Kara Tointon and Jeremy Piven star in Mr Selfridge
tvActress Kara Tointon on what to expect from Series 3
Voices
Winston Churchill, then prime minister, outside No 10 in June 1943
voicesA C Benson called him 'a horrid little fellow', George Orwell would have shot him, but what a giant he seems now, says DJ Taylor
News
i100
News
An asteroid is set to pass so close to Earth it will be visible with binoculars
news
News
Finacial products from our partners
Property search
Latest stories from i100
Have you tried new the Independent Digital Edition apps?
Independent Dating
and  

By clicking 'Search' you
are agreeing to our
Terms of Use.

ES Rentals

    iJobs Job Widget
    iJobs Money & Business

    Recruitment Genius: Tax Assistant

    Negotiable: Recruitment Genius: A Tax Assistant is required to join a leading ...

    Recruitment Genius: Outbound Sales Executive - OTE £25,000

    £16000 - £25000 per annum: Recruitment Genius: This is an exciting opportunity...

    Ashdown Group: Java Developer / J2EE Developer - Watford - £45,000 - £47,000

    £45000 - £47000 per annum + bonus + benefits: Ashdown Group: Java Developer / ...

    Ashdown Group: Marketing Product Manager - (Financial Services) - SW London

    £35000 - £38000 per annum + Benefits: Ashdown Group: Marketing Manager - Marke...

    Day In a Page

    Syria crisis: Celebrities call on David Cameron to take more refugees as one young mother tells of torture by Assad regime

    Celebrities call on David Cameron to take more Syrian refugees

    One young mother tells of torture by Assad regime
    The enemy within: People who hear voices in their heads are being encouraged to talk back – with promising results

    The enemy within

    People who hear voices in their heads are being encouraged to talk back
    'In Auschwitz you got used to anything'

    'In Auschwitz you got used to anything'

    Survivors of the Nazi concentration camp remember its horror, 70 years on
    Autumn/winter menswear 2015: The uniforms that make up modern life come to the fore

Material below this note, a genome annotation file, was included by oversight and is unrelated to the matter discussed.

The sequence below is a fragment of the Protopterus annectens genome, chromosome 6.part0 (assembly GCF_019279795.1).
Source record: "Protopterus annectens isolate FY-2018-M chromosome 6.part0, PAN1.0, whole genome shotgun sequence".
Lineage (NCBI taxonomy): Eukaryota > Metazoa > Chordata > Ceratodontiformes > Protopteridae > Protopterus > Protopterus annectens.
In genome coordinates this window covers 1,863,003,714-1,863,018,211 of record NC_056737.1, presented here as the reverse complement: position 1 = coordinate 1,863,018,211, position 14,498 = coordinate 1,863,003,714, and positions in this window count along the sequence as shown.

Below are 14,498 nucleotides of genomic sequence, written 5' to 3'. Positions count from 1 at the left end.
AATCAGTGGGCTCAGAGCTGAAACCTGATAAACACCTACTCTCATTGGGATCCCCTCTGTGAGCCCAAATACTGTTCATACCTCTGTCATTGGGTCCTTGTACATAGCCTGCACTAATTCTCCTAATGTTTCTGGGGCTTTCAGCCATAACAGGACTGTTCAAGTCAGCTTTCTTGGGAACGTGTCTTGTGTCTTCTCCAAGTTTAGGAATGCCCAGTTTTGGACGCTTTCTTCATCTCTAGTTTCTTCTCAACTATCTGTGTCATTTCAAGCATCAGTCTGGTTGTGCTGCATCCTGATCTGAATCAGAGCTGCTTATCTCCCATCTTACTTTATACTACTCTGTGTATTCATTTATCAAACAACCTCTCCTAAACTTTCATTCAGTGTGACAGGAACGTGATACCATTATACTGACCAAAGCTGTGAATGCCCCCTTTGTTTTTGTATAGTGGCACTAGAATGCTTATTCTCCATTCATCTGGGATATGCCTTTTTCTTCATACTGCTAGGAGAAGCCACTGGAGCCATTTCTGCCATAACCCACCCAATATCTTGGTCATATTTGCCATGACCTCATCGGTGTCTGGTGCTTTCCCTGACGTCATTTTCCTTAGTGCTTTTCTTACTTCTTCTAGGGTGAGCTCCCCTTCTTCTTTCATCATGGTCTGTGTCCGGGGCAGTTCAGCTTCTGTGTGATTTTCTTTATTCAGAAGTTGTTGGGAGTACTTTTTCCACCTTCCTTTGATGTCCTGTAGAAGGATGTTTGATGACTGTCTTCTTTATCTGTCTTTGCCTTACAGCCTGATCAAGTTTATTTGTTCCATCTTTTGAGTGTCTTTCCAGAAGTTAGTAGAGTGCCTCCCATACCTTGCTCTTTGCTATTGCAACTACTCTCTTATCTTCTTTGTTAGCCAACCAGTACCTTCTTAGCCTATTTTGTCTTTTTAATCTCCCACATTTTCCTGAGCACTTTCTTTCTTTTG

Autumn/winter menswear 2015

    The uniforms that make up modern life come to the fore
    'I'm gay, and plan to fight military homophobia'

    'I'm gay, and plan to fight military homophobia'

    Army general planning to come out
    Iraq invasion 2003: The bloody warnings six wise men gave to Tony Blair as he prepared to launch poorly planned campaign

    What the six wise men told Tony Blair

    Months before the invasion of Iraq in 2003, experts sought to warn the PM about his plans. Here, four of them recall that day
    25 years of The Independent on Sunday: The stories, the writers and the changes over the last quarter of a century

    25 years of The Independent on Sunday

    The stories, the writers and the changes over the last quarter of a century
    Homeless Veterans appeal: 'Really caring is a dangerous emotion in this kind of work'

    Homeless Veterans appeal

    As head of The Soldiers' Charity, Martin Rutledge has to temper compassion with realism. He tells Chris Green how his Army career prepared him
    Wu-Tang Clan and The Sexual Objects offer fans a chance to own the only copies of their latest albums

    Smash hit go under the hammer

    It's nice to pick up a new record once in a while, but the purchasers of two latest releases can go a step further - by buying the only copy
    Geeks who rocked the world: Documentary looks back at origins of the computer-games industry

    The geeks who rocked the world

    A new documentary looks back at origins of the computer-games industry
    Belle & Sebastian interview: Stuart Murdoch reveals how the band is taking a new direction

    Belle & Sebastian is taking a new direction

    Twenty years ago, Belle & Sebastian was a fey indie band from Glasgow. It still is – except today, as prime mover Stuart Murdoch admits, it has a global cult following, from Hollywood to South Korea
    America: Land of the free, home of the political dynasty

    America: Land of the free, home of the political dynasty

    These days in the US things are pretty much stuck where they are, both in politics and society at large, says Rupert Cornwell
    A graphic history of US civil rights – in comic book form

    A graphic history of US civil rights – in comic book form

    A veteran of the Fifties campaigns is inspiring a new generation of activists
    Winston Churchill: the enigma of a British hero

    Winston Churchill: the enigma of a British hero

    A C Benson called him 'a horrid little fellow', George Orwell would have shot him, but what a giant he seems now, says DJ Taylor
    Growing mussels: Precious freshwater shellfish are thriving in a unique green project

    Growing mussels

    Precious freshwater shellfish are thriving in a unique green project